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Parent to Parent


Betsy Flagler: Little things help teachers in a big way

By Betsy Flagler
John Rosemond
Betsy Flagler, who lives in Davidson, writes the nationally syndicated Parent to Parent column.

Imagine taking whatever activity you’re doing for your child, then multiply it 12 times over. Or 24. That’s why teachers ask for seemingly trivial things such as lunches and clothes your child can manage.

One juice box? No big deal. But try stabbing 14 straws into 14 tiny boxes on a time crunch. Individually packaged cheese sticks are tricky, too. Tips: Open the plastic partially before packing the cheese so your child can open it without squawking for assistance along with his pals, or buy cheese in a chunk, slice it and wrap it.

Lunchables may be convenient, although expensive for a parent, but a selection such as a do-it-yourself pizza can be hard for a 4-year-old to put together and eat without dripping tomato sauce on play clothes. Or worse, on a darling new spring outfit.

Kids develop confidence because of achievements both little and large, and packing a lunch that a child can open is one way to develop that self-esteem. In a class of 12 3-year-olds who have an average of four items that need to be opened at one sitting, the child who can help others is a hero at the lunch table.

Over the summer, pack “school lunches” from time to time – even if you detest the chore – and see how your child does at opening everything on a picnic.

Similarly, have your child practice buttoning and zipping this summer. If your child likes to play dress-up and take clothes on and off, all the better for learning self-care skills. Pants with a zipper and belt also fall under the multiplication rule: One is not a big deal for mom or dad, but several kids clamoring for help with their coats or pants keeps a teacher out of her classroom.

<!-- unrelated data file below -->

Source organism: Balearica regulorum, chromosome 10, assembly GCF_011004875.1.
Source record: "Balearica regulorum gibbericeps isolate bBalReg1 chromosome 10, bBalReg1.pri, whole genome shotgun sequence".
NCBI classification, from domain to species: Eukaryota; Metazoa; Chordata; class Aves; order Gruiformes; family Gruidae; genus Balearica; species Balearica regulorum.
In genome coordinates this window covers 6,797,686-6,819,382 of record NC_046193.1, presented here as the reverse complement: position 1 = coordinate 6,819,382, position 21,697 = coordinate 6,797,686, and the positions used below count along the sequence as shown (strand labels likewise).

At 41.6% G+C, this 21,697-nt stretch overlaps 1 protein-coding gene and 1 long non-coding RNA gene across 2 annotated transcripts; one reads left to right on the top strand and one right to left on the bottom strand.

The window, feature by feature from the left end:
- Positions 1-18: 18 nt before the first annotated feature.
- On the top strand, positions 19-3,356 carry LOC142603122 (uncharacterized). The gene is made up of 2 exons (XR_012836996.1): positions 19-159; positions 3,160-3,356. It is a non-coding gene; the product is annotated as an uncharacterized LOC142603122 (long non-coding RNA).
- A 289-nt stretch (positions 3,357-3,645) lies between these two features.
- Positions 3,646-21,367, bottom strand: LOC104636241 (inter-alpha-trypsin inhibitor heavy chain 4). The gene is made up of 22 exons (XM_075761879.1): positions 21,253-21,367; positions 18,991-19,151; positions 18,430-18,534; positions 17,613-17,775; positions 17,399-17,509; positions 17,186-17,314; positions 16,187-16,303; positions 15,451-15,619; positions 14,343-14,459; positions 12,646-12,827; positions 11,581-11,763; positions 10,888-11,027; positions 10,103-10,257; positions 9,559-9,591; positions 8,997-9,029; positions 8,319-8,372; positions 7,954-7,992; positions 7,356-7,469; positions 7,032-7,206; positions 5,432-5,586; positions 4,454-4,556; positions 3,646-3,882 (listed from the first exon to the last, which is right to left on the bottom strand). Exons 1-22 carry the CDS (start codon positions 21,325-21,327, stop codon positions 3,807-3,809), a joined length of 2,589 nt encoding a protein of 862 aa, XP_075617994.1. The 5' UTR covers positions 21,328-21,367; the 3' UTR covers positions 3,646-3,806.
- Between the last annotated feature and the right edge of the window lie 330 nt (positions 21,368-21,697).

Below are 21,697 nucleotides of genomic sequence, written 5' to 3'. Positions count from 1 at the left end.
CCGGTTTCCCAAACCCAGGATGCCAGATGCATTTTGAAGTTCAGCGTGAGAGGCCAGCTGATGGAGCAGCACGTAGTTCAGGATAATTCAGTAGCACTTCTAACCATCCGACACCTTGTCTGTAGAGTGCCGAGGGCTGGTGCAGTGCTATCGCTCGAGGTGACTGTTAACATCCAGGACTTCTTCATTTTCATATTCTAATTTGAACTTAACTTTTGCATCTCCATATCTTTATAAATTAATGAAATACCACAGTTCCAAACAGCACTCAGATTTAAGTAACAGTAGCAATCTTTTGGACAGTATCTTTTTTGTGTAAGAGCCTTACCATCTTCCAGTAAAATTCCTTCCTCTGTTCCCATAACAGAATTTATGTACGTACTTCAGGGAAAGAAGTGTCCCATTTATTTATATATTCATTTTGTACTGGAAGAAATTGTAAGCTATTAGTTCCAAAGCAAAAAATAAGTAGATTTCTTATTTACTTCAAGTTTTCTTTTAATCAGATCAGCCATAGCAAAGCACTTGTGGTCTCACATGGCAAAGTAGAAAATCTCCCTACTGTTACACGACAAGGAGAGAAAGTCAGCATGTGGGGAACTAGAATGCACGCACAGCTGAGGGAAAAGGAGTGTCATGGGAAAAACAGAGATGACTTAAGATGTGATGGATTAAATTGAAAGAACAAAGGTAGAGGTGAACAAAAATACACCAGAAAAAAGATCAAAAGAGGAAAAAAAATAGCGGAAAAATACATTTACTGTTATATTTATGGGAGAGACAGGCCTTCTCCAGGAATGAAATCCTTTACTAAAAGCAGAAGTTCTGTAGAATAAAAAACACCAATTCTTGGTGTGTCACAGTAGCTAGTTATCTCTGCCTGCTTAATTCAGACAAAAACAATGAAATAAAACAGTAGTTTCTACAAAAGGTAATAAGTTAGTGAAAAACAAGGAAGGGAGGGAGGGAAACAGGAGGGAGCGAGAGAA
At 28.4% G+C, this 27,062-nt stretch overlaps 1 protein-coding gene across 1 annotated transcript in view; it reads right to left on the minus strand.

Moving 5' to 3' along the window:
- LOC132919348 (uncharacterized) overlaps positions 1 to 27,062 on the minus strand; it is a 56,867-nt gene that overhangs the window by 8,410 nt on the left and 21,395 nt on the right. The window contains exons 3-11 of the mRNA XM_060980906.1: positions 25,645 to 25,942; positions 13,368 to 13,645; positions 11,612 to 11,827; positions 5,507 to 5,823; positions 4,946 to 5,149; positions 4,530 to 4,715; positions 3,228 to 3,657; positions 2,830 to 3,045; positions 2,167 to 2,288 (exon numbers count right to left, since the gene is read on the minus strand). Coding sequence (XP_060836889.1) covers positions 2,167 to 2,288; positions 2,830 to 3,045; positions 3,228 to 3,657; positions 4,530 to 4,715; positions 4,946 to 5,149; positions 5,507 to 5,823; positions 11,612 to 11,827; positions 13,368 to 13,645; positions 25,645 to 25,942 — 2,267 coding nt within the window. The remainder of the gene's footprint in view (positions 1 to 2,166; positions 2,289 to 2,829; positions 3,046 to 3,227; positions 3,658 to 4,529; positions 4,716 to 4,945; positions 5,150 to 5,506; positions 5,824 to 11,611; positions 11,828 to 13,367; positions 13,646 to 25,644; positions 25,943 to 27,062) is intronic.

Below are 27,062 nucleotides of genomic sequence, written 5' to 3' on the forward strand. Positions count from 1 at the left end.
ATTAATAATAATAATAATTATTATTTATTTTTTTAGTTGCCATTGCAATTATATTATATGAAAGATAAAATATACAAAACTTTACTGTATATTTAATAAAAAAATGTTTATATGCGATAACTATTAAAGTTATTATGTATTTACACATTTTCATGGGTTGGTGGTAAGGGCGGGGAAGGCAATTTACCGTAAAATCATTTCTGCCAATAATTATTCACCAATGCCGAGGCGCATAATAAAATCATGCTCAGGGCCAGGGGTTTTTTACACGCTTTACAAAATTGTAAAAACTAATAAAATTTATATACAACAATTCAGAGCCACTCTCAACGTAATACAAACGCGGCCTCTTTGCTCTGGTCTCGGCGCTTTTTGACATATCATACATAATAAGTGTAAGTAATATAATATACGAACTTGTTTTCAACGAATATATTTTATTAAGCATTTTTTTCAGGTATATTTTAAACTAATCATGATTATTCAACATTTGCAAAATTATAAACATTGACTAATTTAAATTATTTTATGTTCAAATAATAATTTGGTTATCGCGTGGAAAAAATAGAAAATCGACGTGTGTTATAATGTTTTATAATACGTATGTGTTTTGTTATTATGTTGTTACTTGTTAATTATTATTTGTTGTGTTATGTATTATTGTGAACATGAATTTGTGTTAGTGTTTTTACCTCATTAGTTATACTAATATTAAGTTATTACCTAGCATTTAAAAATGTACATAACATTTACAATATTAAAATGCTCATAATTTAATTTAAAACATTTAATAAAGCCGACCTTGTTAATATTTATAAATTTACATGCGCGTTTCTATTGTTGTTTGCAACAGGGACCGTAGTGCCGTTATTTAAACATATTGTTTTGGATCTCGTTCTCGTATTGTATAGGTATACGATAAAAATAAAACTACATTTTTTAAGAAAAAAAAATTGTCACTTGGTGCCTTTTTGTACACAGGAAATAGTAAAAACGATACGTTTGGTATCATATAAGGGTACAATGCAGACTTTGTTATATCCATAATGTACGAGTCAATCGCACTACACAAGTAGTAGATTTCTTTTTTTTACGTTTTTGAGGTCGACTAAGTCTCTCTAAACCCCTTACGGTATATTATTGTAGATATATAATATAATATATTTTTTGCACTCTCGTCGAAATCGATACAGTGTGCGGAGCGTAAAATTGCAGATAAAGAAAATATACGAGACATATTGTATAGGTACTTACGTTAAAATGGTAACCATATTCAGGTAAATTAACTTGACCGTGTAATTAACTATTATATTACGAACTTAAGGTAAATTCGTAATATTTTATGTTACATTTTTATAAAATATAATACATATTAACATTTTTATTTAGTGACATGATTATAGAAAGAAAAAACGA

If your teacher or day care provider asks you to write your child’s name on his lunch box, water bottle and coat, it’s not just for kicks. Using a permanent market, write the name of the child, not a sibling. It’s to avoid mix-ups of one Spider-Man water bottle with another, or one jean jacket with another, and is another safety step by teachers to keep possessions straight.

Until she had her own preschool classes, one teacher from Richmond, Va., says she could not understand the big deal about her son bringing in a Teenage Mutant Ninja Turtle action figure into class. Then she realized that more rules – such as no toys in school – have to accompany more children. What makes no difference with one child can easily turn into a battle with a group of busy kids.

Similarly, rough-and-tumble play that children sometimes need is OK for kids at home, but it quickly gets out of hand in a classroom. Encourage rule-following in conversations on the way to and from school.

Betsy Flagler is a mother and preschool teacher. Email her at

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